A Morality of Promise – Not Of Threats
Thoughts on the First Readings -Joe Frankenfield
21st Sunday in Ordinary Time
Isaiah 22: 19-23
Many Catholics can remember a time when they lived in fear of committing mortal sin with the consequent prospect of an eternity in Hell. Some rejected particulars on the list of mortal offenses but, agree or not, few performed a proscribed action without being aware that it was, indeed, forbidden. No one who lived them would revisit those days. Most found the situation a legalistic morass in which one could become mired in fear and guilt for reasons that made little sense.
There was one plus in the situation, however: few were oblivious to the weight of their moral decisions and actions. If inherent value didn’t determine their importance, eternal sanctions did. Mature or immature, reasonable or unreasonable, a lively, sensitive conscience characterized Catholics.
Setting aside the threat of facile damnation has left some with the impression that moral issues, though interesting, are crucial neither to our relationship with God or the success of life. That’s an expensive mistake.
There is today, and has been for many months, a famine raging through much of sub-Saharan Africa. Thousands die daily from malnutrition. Children are most at risk.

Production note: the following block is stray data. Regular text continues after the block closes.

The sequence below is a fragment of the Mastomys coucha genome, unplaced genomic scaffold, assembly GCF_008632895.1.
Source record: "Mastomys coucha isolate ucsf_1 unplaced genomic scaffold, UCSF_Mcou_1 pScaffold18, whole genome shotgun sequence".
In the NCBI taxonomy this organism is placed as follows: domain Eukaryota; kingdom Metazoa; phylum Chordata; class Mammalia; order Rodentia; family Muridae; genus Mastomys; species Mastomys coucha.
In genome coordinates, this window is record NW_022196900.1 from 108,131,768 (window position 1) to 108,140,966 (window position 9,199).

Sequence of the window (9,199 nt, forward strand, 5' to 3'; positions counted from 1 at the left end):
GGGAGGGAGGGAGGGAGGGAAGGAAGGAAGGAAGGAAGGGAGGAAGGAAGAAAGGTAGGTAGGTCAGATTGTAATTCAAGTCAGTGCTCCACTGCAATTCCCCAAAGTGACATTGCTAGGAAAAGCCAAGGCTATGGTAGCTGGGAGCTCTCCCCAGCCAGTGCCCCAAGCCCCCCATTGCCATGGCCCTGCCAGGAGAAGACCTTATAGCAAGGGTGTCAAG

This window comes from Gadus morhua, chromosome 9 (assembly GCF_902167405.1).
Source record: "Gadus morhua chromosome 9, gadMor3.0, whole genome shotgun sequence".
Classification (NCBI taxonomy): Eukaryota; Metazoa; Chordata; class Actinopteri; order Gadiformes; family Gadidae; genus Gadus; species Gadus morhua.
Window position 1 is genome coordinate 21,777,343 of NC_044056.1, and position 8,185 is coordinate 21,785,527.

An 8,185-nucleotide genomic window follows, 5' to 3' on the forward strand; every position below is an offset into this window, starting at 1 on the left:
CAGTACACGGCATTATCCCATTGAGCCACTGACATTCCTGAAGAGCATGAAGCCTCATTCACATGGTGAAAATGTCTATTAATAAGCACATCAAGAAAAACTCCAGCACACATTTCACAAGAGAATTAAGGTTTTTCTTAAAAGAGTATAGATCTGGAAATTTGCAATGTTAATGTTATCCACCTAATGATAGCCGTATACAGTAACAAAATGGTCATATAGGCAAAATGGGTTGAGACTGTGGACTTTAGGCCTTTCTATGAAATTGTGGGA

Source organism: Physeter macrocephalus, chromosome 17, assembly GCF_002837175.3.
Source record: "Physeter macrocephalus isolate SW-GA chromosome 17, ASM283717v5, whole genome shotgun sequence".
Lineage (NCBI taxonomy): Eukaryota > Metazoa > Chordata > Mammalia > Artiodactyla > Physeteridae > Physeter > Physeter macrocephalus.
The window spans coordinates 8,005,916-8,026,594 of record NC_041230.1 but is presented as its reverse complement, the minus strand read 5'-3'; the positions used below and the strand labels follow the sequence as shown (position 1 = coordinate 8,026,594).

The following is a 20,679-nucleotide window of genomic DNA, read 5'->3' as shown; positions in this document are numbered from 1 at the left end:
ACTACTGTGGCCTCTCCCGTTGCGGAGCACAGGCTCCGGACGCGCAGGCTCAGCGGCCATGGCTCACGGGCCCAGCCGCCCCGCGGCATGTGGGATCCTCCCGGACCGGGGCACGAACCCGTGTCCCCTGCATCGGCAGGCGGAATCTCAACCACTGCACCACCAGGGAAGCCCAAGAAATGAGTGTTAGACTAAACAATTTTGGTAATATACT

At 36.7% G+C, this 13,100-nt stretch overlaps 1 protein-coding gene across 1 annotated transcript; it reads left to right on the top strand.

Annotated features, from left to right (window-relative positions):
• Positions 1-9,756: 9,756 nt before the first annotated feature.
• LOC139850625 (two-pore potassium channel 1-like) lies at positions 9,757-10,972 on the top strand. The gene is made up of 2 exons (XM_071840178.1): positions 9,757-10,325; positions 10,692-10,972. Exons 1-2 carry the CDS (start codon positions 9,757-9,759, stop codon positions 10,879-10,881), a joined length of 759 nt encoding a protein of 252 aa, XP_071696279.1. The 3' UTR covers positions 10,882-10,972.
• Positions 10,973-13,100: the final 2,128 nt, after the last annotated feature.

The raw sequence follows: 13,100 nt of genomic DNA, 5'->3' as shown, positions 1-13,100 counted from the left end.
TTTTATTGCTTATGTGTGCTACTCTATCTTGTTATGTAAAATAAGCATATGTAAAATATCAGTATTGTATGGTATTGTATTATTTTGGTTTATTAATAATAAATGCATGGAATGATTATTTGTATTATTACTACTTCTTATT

Jesus bluntly taught that those who want to live in harmony with God must respond to his needs by responding to the needs of folks around them. His prime example of a person in harmony with God was a person who feeds the hungry (Mark 25:35). His prime example of a person not in harmony with God was someone who doesn’t feed the hungry.
The issue for Jesus, and for an adult Catholic faith, isn’t a childish cops and robbers game between God and us. The issue is that God is trying to give life to people and we either cooperate with God’s efforts or we don’t. Will we act with or against the Creator of the universe?
Some would return our Church to the middle of the last century because they’re convinced that, like children, we won’t respond to life’s demands and the intent of our Creator without the threat of personal spiritual banishment. That’s a problem. The real issue is much larger, much more important. Just ask the parents of Africa’s children.